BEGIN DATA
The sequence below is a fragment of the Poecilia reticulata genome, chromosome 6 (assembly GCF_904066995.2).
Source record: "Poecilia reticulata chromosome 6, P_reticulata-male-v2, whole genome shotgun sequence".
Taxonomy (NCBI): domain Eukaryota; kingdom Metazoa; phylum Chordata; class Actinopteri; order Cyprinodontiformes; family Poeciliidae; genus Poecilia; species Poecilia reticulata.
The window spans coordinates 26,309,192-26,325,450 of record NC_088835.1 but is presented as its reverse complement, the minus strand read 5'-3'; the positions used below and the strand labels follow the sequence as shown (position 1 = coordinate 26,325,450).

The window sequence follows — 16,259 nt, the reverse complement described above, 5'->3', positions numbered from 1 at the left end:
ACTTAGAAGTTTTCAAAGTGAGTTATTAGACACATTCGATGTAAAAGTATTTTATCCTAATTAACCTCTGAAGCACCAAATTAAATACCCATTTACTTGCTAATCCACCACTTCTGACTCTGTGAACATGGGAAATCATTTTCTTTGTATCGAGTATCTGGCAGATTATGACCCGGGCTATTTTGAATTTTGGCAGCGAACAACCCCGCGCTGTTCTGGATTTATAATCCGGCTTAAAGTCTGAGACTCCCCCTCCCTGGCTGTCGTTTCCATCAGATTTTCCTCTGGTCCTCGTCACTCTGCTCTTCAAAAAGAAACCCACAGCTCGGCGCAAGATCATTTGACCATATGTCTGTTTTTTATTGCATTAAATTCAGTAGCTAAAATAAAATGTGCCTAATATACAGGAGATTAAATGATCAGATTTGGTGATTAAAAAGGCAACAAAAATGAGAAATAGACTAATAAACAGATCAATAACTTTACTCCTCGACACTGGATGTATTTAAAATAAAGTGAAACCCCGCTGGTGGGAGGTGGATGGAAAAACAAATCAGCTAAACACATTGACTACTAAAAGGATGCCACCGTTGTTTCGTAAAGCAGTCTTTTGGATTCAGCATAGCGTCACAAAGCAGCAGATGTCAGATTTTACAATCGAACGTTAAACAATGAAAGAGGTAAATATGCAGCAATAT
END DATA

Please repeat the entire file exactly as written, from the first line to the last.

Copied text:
The sequence below is a fragment of the Poecilia reticulata genome, chromosome 6 (assembly GCF_904066995.2).
Source record: "Poecilia reticulata chromosome 6, P_reticulata-male-v2, whole genome shotgun sequence".
Taxonomy (NCBI): domain Eukaryota; kingdom Metazoa; phylum Chordata; class Actinopteri; order Cyprinodontiformes; family Poeciliidae; genus Poecilia; species Poecilia reticulata.
The window spans coordinates 26,309,192-26,325,450 of record NC_088835.1 but is presented as its reverse complement, the minus strand read 5'-3'; the positions used below and the strand labels follow the sequence as shown (position 1 = coordinate 26,325,450).

The window sequence follows — 16,259 nt, the reverse complement described above, 5'->3', positions numbered from 1 at the left end:
ACTTAGAAGTTTTCAAAGTGAGTTATTAGACACATTCGATGTAAAAGTATTTTATCCTAATTAACCTCTGAAGCACCAAATTAAATACCCATTTACTTGCTAATCCACCACTTCTGACTCTGTGAACATGGGAAATCATTTTCTTTGTATCGAGTATCTGGCAGATTATGACCCGGGCTATTTTGAATTTTGGCAGCGAACAACCCCGCGCTGTTCTGGATTTATAATCCGGCTTAAAGTCTGAGACTCCCCCTCCCTGGCTGTCGTTTCCATCAGATTTTCCTCTGGTCCTCGTCACTCTGCTCTTCAAAAAGAAACCCACAGCTCGGCGCAAGATCATTTGACCATATGTCTGTTTTTTATTGCATTAAATTCAGTAGCTAAAATAAAATGTGCCTAATATACAGGAGATTAAATGATCAGATTTGGTGATTAAAAAGGCAACAAAAATGAGAAATAGACTAATAAACAGATCAATAACTTTACTCCTCGACACTGGATGTATTTAAAATAAAGTGAAACCCCGCTGGTGGGAGGTGGATGGAAAAACAAATCAGCTAAACACATTGACTACTAAAAGGATGCCACCGTTGTTTCGTAAAGCAGTCTTTTGGATTCAGCATAGCGTCACAAAGCAGCAGATGTCAGATTTTACAATCGAACGTTAAACAATGAAAGAGGTAAATATGCAGCAATAT